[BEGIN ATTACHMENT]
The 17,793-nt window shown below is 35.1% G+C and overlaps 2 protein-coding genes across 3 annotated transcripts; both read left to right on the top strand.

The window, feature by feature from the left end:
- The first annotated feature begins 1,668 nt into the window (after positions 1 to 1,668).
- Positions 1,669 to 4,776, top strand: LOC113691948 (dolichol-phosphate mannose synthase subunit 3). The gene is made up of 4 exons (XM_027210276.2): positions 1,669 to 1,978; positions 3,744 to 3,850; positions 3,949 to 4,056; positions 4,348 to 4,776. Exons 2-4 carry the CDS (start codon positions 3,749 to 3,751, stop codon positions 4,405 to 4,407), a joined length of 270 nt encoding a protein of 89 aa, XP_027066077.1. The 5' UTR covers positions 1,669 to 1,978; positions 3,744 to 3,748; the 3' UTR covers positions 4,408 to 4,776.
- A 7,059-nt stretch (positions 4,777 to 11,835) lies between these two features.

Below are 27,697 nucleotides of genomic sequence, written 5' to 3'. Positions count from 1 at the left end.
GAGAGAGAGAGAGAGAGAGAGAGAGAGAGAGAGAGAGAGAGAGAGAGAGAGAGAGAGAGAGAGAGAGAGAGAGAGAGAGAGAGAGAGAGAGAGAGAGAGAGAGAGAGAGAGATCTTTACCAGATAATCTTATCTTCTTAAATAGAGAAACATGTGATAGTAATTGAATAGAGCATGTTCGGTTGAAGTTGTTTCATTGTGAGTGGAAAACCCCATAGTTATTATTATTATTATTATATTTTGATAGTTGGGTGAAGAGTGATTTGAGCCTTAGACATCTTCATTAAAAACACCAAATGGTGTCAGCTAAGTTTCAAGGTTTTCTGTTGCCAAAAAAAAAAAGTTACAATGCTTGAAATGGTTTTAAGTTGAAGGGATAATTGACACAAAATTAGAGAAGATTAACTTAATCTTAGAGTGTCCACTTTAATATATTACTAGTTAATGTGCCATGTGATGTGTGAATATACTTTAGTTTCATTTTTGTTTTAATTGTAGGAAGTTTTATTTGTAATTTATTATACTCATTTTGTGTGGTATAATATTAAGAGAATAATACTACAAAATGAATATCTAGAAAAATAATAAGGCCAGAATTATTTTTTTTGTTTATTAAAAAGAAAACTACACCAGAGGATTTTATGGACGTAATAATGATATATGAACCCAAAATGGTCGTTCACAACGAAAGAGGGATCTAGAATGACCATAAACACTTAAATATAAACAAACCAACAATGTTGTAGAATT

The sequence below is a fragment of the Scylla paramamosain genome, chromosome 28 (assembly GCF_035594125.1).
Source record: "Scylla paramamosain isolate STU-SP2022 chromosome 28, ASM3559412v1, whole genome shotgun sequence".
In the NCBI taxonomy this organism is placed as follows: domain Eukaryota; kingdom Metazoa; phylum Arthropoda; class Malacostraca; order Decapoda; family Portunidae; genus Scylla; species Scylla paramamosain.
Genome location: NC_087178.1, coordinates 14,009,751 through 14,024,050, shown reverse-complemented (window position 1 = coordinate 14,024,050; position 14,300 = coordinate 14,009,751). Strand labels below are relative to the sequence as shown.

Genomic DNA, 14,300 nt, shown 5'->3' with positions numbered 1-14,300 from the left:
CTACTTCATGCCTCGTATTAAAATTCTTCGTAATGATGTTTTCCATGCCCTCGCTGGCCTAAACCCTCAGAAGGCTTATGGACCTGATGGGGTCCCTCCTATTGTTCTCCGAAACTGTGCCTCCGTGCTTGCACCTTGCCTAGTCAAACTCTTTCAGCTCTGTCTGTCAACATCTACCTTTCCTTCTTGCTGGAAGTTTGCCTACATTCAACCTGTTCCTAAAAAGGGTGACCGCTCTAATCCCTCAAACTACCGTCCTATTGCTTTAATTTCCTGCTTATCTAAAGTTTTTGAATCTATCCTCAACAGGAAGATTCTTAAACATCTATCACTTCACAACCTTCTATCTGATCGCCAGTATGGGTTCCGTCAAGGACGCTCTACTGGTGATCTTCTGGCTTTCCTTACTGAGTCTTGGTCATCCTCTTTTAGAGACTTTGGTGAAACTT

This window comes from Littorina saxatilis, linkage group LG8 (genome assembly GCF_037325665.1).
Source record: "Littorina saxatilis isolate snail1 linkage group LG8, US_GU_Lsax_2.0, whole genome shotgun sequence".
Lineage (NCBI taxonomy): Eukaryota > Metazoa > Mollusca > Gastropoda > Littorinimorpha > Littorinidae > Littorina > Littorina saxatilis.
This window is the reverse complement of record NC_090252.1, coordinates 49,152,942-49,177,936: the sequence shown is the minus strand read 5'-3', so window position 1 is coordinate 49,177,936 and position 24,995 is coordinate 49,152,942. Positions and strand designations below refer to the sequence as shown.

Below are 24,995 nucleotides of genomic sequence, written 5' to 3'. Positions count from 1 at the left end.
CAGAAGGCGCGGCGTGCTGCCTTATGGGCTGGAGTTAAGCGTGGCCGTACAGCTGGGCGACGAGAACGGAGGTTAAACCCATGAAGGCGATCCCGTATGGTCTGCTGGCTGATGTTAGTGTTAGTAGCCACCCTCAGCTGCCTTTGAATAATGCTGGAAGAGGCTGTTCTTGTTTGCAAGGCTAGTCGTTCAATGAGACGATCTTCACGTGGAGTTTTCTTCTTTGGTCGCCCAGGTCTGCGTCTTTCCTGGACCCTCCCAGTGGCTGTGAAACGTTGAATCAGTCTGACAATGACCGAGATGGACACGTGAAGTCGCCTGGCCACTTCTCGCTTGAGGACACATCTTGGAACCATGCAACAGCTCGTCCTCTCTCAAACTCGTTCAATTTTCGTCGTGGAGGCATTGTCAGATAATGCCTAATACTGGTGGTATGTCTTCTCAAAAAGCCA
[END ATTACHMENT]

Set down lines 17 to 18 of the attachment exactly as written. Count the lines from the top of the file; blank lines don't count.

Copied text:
This window is the reverse complement of record NC_090252.1, coordinates 49,152,942-49,177,936: the sequence shown is the minus strand read 5'-3', so window position 1 is coordinate 49,177,936 and position 24,995 is coordinate 49,152,942. Positions and strand designations below refer to the sequence as shown.

Below are 24,995 nucleotides of genomic sequence, written 5' to 3'. Positions count from 1 at the left end.